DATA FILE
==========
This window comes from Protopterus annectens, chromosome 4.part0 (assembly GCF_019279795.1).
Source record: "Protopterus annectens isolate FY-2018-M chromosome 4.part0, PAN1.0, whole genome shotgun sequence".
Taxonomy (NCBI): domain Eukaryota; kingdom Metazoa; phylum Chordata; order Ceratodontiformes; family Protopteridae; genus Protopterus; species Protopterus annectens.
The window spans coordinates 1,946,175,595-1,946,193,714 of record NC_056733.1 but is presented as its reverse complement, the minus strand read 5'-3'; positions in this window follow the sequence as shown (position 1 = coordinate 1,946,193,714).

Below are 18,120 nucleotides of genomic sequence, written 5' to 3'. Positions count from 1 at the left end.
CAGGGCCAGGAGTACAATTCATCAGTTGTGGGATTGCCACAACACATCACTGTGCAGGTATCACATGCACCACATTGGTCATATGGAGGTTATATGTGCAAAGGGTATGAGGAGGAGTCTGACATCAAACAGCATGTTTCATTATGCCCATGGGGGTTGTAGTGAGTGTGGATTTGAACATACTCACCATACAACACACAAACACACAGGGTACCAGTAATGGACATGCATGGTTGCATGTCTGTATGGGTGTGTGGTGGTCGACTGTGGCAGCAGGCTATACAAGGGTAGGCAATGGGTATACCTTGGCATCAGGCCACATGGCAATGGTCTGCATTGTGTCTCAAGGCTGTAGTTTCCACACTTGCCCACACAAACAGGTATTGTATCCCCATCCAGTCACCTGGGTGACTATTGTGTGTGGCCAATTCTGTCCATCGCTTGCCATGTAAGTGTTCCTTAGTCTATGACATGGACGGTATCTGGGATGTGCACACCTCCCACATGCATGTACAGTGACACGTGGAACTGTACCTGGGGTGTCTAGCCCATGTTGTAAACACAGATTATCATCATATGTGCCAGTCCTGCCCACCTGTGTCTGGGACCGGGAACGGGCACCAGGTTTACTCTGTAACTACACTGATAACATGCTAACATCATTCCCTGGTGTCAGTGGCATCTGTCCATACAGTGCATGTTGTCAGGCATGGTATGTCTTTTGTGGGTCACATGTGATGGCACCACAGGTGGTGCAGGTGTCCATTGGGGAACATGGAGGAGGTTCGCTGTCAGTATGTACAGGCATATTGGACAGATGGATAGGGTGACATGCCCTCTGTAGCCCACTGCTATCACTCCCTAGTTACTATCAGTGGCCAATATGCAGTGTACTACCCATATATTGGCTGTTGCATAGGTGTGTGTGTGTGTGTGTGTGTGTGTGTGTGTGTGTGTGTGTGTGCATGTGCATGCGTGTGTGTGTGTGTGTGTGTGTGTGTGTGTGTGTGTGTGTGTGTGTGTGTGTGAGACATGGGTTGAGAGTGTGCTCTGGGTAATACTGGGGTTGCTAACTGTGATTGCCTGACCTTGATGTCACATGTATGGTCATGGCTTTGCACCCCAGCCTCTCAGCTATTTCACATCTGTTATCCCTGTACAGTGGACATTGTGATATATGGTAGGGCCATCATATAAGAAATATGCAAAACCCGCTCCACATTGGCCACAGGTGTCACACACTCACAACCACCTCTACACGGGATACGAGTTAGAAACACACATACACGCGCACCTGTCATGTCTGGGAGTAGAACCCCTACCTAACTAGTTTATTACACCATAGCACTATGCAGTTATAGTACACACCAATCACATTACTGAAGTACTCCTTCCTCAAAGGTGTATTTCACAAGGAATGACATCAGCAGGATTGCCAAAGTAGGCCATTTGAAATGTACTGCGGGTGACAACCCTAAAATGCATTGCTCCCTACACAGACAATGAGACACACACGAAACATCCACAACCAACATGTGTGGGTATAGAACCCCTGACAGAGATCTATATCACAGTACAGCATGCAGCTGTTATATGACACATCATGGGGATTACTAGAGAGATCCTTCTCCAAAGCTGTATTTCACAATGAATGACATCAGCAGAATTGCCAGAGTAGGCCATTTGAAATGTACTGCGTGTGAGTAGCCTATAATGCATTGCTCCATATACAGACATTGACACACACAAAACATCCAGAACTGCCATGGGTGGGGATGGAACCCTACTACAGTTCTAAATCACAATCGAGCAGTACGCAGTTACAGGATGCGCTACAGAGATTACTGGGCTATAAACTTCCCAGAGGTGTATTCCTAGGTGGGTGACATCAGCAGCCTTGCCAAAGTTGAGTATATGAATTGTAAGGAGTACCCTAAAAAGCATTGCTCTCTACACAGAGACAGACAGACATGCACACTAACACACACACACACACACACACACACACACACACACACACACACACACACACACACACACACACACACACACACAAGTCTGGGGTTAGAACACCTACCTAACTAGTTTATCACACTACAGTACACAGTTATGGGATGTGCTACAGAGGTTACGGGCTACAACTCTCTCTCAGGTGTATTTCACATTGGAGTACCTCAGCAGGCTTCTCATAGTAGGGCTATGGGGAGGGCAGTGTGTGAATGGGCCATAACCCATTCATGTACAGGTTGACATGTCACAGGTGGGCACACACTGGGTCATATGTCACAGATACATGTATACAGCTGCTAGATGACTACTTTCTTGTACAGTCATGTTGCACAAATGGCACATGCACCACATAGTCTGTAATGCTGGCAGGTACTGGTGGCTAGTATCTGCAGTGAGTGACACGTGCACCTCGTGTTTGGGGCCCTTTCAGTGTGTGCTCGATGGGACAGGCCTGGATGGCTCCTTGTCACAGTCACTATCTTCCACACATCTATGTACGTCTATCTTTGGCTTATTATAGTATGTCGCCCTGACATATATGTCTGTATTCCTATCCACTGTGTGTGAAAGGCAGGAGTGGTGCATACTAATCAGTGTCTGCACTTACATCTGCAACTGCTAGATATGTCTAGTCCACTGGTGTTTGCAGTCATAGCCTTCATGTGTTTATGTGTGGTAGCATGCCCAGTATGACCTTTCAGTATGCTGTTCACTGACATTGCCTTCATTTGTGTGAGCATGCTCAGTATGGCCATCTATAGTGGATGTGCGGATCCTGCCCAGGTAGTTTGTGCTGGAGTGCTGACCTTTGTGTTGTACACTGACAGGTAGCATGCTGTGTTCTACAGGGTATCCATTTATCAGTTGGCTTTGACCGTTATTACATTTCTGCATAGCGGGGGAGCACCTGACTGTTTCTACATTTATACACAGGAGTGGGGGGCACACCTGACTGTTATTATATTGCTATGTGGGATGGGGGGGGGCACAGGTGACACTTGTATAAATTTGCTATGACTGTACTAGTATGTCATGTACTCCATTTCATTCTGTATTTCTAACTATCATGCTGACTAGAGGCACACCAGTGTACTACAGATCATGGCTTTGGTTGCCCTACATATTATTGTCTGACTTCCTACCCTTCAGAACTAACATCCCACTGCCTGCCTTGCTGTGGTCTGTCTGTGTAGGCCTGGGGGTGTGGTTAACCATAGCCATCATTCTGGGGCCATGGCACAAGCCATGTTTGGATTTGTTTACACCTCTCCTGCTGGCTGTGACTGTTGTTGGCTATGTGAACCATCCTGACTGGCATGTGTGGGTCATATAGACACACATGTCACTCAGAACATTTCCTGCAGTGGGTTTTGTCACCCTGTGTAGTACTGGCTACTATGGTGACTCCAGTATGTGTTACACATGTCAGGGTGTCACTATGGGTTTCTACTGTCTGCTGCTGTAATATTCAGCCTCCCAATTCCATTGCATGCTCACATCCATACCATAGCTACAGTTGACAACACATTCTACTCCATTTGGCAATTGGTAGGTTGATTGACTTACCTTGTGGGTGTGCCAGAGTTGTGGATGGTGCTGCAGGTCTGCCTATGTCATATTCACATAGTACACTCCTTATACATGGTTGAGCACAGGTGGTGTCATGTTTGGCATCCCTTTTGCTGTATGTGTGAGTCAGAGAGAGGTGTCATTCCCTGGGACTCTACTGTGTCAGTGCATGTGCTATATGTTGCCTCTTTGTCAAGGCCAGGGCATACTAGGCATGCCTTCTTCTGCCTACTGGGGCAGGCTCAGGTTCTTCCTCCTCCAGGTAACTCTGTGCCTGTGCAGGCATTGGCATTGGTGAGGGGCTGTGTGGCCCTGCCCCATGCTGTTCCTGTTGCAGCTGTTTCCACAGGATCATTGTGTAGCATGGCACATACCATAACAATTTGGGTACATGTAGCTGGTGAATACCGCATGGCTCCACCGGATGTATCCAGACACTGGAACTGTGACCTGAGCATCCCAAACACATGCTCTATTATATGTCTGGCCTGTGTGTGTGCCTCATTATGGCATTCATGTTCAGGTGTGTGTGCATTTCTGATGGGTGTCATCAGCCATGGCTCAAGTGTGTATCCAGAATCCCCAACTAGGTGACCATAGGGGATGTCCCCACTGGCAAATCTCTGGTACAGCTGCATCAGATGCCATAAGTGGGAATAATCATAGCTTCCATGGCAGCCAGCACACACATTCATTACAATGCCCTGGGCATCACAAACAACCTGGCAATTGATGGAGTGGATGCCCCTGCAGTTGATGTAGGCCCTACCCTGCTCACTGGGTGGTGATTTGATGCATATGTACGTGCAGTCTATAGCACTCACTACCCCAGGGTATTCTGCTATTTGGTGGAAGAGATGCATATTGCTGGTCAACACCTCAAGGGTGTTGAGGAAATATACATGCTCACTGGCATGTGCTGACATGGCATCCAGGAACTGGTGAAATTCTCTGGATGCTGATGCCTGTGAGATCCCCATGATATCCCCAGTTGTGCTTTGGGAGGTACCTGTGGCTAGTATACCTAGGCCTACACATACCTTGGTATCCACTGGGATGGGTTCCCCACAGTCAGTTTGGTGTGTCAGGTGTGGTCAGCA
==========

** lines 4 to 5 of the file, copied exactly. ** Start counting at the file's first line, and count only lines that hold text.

The window spans coordinates 1,946,175,595-1,946,193,714 of record NC_056733.1 but is presented as its reverse complement, the minus strand read 5'-3'; positions in this window follow the sequence as shown (position 1 = coordinate 1,946,193,714).

Below are 18,120 nucleotides of genomic sequence, written 5' to 3'. Positions count from 1 at the left end.